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ARS Home » Pacific West Area » Davis, California » Crops Pathology and Genetics Research » Research » Publications at this Location » Publication #336134

Research Project: Sustainable Vineyard Production Systems

Location: Crops Pathology and Genetics Research

Title: Closed reference metatranscriptomics enables in planta profiling of putative virulence activities in the grapevine trunk-disease complex

Author
item Morales-cruz, Abraham - UNIVERSITY OF CALIFORNIA
item Allenbeck, Gabrielle - UNIVERSITY OF CALIFORNIA
item Figueroa-balderas, Rosa - UNIVERSITY OF CALIFORNIA
item Ashworth, Vanessa - UNIVERSITY OF CALIFORNIA
item Lawrence, Daniel
item Travadon, Renaud - UNIVERSITY OF CALIFORNIA
item Smith, Rhonda - UNIVERSITY OF CALIFORNIA - COOPERATIVE EXTENSION SERVICE
item Baumgartner, Kendra
item Rolshausen, Philippe - UNIVERSITY OF CALIFORNIA
item Cantu, Dario - UNIVERSITY OF CALIFORNIA

Submitted to: Molecular Plant Pathology
Publication Type: Peer Reviewed Journal
Publication Acceptance Date: 2/13/2017
Publication Date: 2/7/2018
Citation: Morales-Cruz, A., Allenbeck, G., Figueroa-Balderas, R., Ashworth, V.E., Lawrence, D.P., Travadon, R., Smith, R., Baumgartner, K., Rolshausen, P.E., Cantu, D. 2018. Closed reference metatranscriptomics enables in planta profiling of putative virulence activities in the grapevine trunk-disease complex. Molecular Plant Pathology. 19(2):490-503. https://doi.org/10.1111/mpp.12544.
DOI: https://doi.org/10.1111/mpp.12544

Interpretive Summary: Grapevines, like tree crops, are affected by so-called ‘trunk diseases’, which cause chronic infections of the trunk and other woody tissues. Mature grapevines typically contract more than one trunk disease. The presence of multiple fungi, which cause different trunk diseases (aka trunk pathogens), makes it difficult to understand how they interact with each other and how they collectively damage the grapevine wood. The objective of this study was to use a technique called ‘metatranscriptomics’ to compare gene expression of the trunk pathogens co-infecting the wood. Because we previously sequenced the genomes of the most widespread and aggressive trunk pathogens, we were able to map and quantify DNA and RNA sequencing reads. Initial testing on grapevine wood experimentally inoculated with individual trunk pathogens confirmed the validity of the method. Using naturally-infected field samples expressing a variety of trunk disease symptoms, we show that our approach provides quantitative assessments of species composition as well as genome-wide transcriptional profiling of potential virulence factors, namely cell wall degradation, secondary metabolism and nutrient uptake for all co-infecting GTPs.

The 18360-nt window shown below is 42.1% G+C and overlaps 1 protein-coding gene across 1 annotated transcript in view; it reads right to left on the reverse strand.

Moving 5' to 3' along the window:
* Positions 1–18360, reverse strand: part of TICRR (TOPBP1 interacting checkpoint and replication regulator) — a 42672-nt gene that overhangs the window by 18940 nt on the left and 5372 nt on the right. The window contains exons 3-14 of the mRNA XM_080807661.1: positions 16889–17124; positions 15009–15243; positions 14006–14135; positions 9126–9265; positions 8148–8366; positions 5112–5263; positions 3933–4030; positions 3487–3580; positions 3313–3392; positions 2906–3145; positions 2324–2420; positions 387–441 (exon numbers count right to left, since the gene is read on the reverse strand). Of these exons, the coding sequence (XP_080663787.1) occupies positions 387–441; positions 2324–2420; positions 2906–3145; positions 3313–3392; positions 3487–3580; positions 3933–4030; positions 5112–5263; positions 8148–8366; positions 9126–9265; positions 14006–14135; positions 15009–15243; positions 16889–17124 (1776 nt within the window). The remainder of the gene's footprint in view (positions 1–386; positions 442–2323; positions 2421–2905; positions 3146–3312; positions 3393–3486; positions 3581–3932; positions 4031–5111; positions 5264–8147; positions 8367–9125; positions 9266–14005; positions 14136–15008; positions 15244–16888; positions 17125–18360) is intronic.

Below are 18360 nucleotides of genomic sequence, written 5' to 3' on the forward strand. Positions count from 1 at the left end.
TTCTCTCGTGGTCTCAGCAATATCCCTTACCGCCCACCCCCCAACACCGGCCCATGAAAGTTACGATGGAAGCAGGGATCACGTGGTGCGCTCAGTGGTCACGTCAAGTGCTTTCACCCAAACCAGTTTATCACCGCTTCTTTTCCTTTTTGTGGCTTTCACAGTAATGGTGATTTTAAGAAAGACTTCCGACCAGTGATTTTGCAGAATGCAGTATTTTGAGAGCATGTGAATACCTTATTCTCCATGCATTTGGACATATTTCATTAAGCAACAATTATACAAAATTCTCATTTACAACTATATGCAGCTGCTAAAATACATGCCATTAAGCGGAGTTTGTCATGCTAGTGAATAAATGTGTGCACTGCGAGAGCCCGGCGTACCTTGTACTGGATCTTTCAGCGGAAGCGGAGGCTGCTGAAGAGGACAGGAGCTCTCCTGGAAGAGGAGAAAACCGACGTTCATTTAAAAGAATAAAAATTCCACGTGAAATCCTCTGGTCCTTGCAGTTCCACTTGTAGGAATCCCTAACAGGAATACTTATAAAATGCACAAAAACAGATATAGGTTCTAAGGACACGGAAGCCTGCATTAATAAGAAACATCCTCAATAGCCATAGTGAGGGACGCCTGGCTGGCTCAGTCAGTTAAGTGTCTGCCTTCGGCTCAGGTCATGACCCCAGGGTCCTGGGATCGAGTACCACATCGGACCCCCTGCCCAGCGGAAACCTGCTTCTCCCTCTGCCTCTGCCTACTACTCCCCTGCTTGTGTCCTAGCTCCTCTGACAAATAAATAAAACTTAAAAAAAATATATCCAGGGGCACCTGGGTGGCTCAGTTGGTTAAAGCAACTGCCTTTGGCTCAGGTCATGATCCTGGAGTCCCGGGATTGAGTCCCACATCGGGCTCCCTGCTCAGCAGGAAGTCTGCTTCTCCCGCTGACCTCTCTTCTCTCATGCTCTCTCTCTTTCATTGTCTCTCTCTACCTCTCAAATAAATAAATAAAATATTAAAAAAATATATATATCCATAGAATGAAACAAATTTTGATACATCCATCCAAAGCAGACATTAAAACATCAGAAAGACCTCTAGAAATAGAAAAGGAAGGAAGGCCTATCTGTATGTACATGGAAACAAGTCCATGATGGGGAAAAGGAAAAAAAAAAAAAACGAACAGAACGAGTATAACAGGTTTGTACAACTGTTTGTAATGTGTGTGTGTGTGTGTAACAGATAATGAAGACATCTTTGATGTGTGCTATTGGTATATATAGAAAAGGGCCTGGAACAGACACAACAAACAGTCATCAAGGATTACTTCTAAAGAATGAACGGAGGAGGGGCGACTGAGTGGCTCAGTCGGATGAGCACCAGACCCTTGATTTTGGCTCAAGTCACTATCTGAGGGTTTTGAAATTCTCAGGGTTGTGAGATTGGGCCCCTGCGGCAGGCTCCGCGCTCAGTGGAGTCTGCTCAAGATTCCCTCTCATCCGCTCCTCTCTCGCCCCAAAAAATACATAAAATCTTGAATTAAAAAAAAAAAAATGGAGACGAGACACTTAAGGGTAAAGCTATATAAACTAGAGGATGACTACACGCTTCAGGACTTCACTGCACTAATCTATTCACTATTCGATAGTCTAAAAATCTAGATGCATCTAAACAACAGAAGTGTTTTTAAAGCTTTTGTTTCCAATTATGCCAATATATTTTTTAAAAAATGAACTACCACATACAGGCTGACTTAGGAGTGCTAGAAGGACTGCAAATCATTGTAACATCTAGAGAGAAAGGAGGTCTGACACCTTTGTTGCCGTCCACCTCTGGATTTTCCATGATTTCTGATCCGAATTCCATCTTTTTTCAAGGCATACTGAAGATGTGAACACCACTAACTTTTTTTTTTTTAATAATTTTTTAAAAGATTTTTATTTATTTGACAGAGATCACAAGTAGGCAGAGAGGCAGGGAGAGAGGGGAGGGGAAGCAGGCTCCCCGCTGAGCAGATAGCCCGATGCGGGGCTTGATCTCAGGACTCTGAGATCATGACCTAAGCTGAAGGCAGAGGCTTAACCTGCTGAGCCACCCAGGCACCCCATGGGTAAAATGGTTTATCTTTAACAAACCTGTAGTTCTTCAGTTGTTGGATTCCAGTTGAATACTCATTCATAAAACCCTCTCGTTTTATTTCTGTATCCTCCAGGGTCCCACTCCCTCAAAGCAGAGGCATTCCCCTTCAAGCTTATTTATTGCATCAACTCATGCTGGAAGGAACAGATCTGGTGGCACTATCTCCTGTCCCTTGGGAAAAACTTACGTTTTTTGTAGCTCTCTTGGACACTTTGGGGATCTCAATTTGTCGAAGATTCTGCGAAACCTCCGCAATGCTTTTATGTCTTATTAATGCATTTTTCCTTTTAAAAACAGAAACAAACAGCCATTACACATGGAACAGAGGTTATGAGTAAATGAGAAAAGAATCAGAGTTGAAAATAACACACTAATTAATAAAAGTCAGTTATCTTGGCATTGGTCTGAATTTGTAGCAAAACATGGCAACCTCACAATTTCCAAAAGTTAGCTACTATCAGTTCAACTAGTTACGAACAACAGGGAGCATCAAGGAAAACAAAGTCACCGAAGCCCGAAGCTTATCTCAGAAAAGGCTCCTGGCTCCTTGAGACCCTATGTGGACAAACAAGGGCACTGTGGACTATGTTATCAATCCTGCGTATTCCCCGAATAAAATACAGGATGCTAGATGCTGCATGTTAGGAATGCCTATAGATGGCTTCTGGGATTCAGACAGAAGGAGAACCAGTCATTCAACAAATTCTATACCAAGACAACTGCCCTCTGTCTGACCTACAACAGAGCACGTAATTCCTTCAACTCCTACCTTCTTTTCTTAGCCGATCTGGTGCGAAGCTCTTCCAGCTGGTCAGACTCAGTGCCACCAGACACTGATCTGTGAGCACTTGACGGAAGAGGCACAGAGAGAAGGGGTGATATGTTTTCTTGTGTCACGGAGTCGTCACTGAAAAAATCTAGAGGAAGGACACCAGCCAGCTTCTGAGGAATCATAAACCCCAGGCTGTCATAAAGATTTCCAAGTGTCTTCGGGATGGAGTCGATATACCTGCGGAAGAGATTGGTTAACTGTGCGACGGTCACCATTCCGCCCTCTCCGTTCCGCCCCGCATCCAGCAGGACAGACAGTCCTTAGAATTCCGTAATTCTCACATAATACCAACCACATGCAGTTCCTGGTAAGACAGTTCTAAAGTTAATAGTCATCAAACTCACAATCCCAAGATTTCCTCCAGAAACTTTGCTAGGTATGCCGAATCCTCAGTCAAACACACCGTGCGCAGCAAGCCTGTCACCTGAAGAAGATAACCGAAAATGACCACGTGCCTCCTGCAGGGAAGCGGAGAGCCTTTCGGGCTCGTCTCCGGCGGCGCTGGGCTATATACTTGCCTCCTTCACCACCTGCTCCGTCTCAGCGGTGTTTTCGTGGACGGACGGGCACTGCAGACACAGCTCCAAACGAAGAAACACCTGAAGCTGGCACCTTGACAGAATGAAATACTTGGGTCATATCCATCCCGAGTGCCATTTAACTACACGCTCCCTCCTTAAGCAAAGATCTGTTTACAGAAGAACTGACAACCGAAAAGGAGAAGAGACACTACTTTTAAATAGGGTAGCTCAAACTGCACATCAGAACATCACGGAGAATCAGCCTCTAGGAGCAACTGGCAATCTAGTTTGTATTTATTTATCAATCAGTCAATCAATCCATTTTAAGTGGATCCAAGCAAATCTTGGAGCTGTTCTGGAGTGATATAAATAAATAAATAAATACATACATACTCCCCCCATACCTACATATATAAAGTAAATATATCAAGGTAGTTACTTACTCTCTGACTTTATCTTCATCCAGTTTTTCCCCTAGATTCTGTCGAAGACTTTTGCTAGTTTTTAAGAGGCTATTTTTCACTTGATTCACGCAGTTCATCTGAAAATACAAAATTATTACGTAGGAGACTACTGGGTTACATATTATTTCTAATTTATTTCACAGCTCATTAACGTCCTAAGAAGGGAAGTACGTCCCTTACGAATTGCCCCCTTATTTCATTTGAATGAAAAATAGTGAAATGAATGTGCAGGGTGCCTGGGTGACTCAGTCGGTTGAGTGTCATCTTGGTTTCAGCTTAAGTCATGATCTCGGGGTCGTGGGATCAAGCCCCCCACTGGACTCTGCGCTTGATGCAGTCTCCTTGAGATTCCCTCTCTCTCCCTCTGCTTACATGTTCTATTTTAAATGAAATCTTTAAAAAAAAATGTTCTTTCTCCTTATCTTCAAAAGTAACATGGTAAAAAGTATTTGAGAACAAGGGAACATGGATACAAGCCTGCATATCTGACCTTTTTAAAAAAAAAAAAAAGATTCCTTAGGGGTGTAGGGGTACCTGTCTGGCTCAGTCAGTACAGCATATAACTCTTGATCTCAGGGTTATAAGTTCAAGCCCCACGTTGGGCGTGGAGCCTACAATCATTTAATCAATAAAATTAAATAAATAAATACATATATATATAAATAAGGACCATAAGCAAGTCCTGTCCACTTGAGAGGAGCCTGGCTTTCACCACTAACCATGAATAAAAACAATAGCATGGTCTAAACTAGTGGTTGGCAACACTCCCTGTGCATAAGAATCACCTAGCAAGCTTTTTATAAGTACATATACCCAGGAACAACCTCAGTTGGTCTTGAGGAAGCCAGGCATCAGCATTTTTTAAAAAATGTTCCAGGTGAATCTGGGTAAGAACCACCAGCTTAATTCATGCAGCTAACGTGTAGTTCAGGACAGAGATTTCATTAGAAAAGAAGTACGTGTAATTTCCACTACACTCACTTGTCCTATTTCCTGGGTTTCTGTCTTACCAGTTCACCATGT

Technical Abstract: Grapevines, like other perennial crops, are affected by so-called ‘trunk diseases’, which damage the trunk and other woody tissues. Mature grapevines typically contract more than one trunk disease and often multiple grapevine trunk pathogens (GTPs) are recovered from infected tissues. The co-existence of different GTP species in complex and dynamic microbial communities complicates the study of the molecular mechanisms underlying disease development especially under vineyard conditions. The objective of this study was to develop and optimize a community-level transcriptomics (i.e., metatranscriptomics) approach that can monitor simultaneously the virulence activities of multiple GTPs in planta. The availability of annotated genomes for the most relevant co-infecting GTPs in diseased grapevine wood provided the unprecedented opportunity to generate a multi-species reference for mapping and quantifying DNA and RNA sequencing reads. We first evaluated popular sequence read mappers using permutations of multiple simulated datasets. Alignment parameters of the selected mapper were optimized to increase the specificity and sensitivity for its application to metagenomics and metatranscriptomics analyses. Initial testing on grapevine wood experimentally inoculated with individual GTPs confirmed the validity of the method. Using naturally-infected field samples expressing a variety of trunk disease symptoms, we show that our approach provides quantitative assessments of species composition as well as genome-wide transcriptional profiling of potential virulence factors, namely cell wall degradation, secondary metabolism and nutrient uptake for all co-infecting GTPs.